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That Every SaaS Revenue Leader Needs to Know

30 Questions & Answers


Marketing, Sales and Service Best Practices for Cloud-based Businesses

By Jeff Epstein and John Golob Bessemer Venture Partners


Fall 2013

INTRODUCTION
Leading and scaling a cloud-based subscription business has never been more challenging. For years, marketing, sales and technical support functioned in organizational silos. Now, they must work in a fully aligned and integrated manner, with shared incentives, meticulous coordination of objectives and carefully balanced staffing ratios. Bessemer Venture Partners is pleased to present the results of the 2013 Sales Operations Survey, a study of more than 100 data points found within the most successful cloud-based businesses. This years survey explores the drivers, metrics, staffing ratios and dependencies of each customer-facing function, from sales and marketing to customer success. Our survey focuses on U.S.-based, enterprise-focused subscription businesses with an average annual contract value of $26,000 and often, eight core front office functions described below: Marketing Operations develops and executes outbound campaigns. As prospects respond to those campaigns, Sales Development Reps (SDR's) qualify opportunities and book meetings for their counterparts... Quota-Carrying New Business Account Executives who sell subscriptions and strive to exceed their quota.

Bessemer Venture Partners | Fall 2013

After an opportunity is closed, Customer Success Managers step in to manage the ongoing customer relationship, selling renewals and often, new products. Customer Success Managers serve as bridges to additional functions, including Technical Support, Professional Services and Finance. Finally, Sales Operations manages and maintains the infrastructure, processes and systems for the front office.

Figure 1.0: The New Front Office

Marketing Operations
MARKETING QUALIFIED LEADS

Develop and Execute Marketing Campaigns Measured by Marketing Qualified Leads

Sales Operations

Commissions Sales Development Rep


MEETINGS

Outbound Lead Development Measured by Confirmed Meetings

Incentives Comp Plan CRM System

New Business Account Executives


ORDERS

Quota-Carrying New Business Sales Representative Measured by Net New ARR or MRR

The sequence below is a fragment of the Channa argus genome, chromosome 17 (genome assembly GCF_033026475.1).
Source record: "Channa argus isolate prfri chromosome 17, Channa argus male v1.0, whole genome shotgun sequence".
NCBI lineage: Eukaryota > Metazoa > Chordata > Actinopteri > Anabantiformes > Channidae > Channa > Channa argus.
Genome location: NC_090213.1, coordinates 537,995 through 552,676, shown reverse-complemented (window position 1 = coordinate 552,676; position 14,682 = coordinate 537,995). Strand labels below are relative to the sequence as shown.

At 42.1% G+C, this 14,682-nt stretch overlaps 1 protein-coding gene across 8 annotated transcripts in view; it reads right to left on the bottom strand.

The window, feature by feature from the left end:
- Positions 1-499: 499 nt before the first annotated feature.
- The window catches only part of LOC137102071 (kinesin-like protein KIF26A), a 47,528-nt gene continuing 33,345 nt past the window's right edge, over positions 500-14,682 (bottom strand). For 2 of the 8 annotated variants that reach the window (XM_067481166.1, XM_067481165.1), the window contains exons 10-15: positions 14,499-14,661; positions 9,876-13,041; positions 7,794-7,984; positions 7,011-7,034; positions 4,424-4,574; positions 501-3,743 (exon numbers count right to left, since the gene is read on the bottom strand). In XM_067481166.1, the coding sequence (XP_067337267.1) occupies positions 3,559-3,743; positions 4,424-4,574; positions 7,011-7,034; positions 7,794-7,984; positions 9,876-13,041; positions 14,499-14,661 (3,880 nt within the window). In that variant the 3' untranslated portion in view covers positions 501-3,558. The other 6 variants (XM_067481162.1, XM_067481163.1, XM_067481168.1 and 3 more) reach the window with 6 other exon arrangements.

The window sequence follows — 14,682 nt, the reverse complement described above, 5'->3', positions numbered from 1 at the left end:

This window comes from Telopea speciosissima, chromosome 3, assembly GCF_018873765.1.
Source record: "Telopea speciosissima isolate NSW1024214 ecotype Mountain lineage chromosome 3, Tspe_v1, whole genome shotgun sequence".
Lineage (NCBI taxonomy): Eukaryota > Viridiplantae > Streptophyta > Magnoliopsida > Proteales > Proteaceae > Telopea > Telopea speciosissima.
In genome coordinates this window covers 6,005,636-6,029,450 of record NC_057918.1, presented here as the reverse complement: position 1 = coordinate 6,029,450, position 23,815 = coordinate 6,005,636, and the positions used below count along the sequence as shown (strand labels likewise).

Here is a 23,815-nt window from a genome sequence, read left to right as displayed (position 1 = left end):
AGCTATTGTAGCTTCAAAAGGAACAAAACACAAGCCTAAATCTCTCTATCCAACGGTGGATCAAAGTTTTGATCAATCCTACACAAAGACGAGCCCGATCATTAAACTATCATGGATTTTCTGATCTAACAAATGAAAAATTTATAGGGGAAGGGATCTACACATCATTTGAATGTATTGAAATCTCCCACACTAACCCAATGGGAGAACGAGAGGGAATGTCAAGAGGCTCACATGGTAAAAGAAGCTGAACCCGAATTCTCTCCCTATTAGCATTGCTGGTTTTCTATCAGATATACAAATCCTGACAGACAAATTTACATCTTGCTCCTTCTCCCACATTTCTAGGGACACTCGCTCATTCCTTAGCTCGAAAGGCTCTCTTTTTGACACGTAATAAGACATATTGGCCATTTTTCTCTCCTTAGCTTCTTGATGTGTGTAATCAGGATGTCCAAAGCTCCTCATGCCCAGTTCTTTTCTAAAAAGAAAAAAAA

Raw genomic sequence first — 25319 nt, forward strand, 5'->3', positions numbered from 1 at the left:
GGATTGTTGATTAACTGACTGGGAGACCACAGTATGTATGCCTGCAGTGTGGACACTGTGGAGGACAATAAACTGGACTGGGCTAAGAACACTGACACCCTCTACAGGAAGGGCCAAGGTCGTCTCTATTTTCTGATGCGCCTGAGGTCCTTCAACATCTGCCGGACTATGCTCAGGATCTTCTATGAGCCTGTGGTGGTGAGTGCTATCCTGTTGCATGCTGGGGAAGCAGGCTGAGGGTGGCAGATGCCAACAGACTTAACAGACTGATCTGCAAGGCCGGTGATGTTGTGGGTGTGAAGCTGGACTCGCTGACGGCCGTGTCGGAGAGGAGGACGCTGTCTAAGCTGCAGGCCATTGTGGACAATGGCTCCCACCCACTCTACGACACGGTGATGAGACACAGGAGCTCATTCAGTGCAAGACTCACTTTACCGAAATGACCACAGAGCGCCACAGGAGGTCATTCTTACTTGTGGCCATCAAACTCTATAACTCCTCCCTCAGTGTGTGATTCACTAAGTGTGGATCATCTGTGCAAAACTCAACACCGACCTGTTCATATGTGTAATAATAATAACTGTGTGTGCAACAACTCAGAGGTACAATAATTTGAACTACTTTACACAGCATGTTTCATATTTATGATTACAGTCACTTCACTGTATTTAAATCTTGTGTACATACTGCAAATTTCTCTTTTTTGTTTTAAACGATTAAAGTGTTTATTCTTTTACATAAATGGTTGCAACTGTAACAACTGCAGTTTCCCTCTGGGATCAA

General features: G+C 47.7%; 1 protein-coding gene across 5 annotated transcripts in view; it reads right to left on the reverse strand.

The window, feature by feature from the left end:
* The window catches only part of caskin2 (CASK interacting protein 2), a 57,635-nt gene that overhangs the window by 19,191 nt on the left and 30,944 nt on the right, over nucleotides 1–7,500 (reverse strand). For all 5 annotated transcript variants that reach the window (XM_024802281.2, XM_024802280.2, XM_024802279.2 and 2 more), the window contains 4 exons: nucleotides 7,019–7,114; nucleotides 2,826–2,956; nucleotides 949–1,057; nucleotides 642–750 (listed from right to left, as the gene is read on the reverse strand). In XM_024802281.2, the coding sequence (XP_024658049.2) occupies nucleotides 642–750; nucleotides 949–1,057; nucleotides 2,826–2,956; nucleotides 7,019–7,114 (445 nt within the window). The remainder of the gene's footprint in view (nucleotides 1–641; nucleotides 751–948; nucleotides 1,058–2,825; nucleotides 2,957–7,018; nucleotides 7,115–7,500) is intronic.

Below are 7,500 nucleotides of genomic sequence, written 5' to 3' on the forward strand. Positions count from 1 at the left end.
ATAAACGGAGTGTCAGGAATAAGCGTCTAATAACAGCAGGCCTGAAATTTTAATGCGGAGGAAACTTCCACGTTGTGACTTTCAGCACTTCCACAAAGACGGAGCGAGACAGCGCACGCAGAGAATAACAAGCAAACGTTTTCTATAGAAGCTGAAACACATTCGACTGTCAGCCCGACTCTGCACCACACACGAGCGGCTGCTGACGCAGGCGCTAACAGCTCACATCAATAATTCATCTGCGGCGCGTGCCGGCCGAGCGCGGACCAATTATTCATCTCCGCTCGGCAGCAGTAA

Administration Sales Training Sales Onboarding

Customer Success Manager

Quota-Carrying Account Managers, Responsible for Selling Renewals, Upselling New Products, Ensuring Customer Health and Reducing Churn Measured by Renewals and Upsell

Sales Enablement

Professional Services Training and Additional Services Measured by Services Rendered

Technical Support Technical Services, How-to, Bugs Measured by Services Rendered

Finance Collections for Past Due Accounts Measured by Collections

Listed below youll find the questions and answers that every SaaS revenue leader needs to know in order to fill pipeline, accurately and reliably close new subscriptions and renew customers while minimizing churn.

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Table 1.0 Key Operating Figures


Sales Development Reps (SDR's) 1 Primary Function Contact prospects who have inquired about products (inbound) and identify opportunities (outbound) Meetings scheduled for Account Executives Account Executives (AE's) Qualify, forecast and close new subscriptions from inside sales or field Customer Success Managers Sell renewals, ensure customer satisfaction and often, provide level one support and upsell new service subscriptions Net new ARR/MRR from: Renewals (57%), Customer satisfaction (57%) Customer engagement (28%) 2 Customer Success Managers for every 10 Account Execs Director of Accounts Named Accounts (57%) 37 Account Renewals per Quarter TBD

Performance Metric

Net new ARR (50%) or MRR (50%)

Staffing

3 SDR's for every 10 Account Execs Director of Sales Geography (70%) 60 Calls to Prospect Accounts per Day 60-75 Meetings per Quarter

N/A

4 5 6 7

Reporting Structure Organization Framework New Accounts per Rep Quota

Director of Sales, Chief Revenue Officer, VP of Sales Geography (70%) 6 New Accounts per Rep per Quarter $181K per Quarter in ARR (inside sales), $300K per Quarter in ARR (field sales) 10% (inside), 9% (field) Inside sales$142K Ontarget-earnings; $71K (50% base) + $71K (50% variable) Field sales $208K Ontarget-earnings; $103K (49% base) + $105K (51% variable) Inside salesbase ($48K$105K), variable ($48K$102K); Field salesbase ($80K-125K), variable ($100K-$125K) 100% of standard commission rate on Year 1, 60% of commission rate on Year 2, 40% of commission rate on Year 3 Yes, paid at same Commission Rate as subscription, but often capped at 50% of annual subscription Yes, although Commission Rate reduced with shorter subscription term (i.e. six-month term pays 50% of Commission Rate on annual subscription term) Within 45 days of order acceptance (50%), within 30 days of cash collection (33%) Exceed monthly target by 20th day of each month; get customer to agree to a case study, press release, etc.